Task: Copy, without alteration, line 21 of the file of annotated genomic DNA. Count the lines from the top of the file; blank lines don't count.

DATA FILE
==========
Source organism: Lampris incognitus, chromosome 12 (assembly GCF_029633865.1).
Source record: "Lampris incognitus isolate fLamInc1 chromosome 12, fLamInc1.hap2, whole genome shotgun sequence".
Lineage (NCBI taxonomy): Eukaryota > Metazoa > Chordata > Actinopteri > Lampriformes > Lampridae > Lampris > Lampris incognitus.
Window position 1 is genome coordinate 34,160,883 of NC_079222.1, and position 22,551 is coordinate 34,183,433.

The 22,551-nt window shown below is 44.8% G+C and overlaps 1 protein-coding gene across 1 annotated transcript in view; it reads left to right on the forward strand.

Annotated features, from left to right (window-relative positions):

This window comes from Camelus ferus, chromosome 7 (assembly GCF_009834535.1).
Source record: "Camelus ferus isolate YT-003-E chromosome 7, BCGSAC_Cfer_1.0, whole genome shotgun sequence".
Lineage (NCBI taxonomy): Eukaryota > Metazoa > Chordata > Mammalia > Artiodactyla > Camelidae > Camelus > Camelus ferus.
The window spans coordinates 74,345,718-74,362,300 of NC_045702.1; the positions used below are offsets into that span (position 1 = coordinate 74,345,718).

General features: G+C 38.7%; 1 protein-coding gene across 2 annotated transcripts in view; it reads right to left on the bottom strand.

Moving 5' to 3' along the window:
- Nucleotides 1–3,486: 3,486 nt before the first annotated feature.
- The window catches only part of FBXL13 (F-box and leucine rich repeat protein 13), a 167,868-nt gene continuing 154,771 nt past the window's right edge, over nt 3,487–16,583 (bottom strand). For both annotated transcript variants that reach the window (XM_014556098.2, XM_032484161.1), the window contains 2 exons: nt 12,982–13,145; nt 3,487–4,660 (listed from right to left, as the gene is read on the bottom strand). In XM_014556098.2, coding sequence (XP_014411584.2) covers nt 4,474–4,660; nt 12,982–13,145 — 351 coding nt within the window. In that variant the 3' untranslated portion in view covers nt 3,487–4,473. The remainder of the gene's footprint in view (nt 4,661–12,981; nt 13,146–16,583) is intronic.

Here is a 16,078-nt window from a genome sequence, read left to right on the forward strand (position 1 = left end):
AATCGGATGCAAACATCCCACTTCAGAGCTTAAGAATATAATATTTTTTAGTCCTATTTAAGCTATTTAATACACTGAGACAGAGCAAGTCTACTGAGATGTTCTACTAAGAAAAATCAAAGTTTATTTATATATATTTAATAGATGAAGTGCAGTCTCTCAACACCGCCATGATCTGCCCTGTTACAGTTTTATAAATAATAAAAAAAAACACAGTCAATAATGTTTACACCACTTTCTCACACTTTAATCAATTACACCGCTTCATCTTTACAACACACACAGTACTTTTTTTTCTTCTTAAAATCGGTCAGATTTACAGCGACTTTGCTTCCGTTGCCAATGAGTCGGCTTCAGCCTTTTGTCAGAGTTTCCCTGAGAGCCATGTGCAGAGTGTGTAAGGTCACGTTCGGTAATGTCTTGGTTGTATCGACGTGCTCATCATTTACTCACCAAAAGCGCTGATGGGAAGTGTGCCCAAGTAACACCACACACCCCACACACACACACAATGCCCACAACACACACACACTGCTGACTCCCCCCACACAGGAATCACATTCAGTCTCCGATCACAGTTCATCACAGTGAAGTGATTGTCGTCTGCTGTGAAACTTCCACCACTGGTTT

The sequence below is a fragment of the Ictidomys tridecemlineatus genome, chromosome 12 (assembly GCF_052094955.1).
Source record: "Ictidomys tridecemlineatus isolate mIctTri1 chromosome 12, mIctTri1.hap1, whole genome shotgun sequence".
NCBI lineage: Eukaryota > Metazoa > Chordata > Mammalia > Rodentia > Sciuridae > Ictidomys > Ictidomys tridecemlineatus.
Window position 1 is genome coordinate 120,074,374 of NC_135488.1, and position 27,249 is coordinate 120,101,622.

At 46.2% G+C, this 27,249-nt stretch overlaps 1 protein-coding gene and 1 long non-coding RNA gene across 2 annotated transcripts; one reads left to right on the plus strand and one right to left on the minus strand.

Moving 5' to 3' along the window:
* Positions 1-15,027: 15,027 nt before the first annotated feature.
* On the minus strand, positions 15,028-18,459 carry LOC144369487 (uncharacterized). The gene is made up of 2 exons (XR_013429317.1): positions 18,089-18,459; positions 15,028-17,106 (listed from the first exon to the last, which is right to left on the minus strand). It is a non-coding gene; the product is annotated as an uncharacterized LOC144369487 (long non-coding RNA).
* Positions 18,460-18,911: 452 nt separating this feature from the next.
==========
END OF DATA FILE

At 46.2% G+C, this 27,249-nt stretch overlaps 1 protein-coding gene and 1 long non-coding RNA gene across 2 annotated transcripts; one reads left to right on the plus strand and one right to left on the minus strand.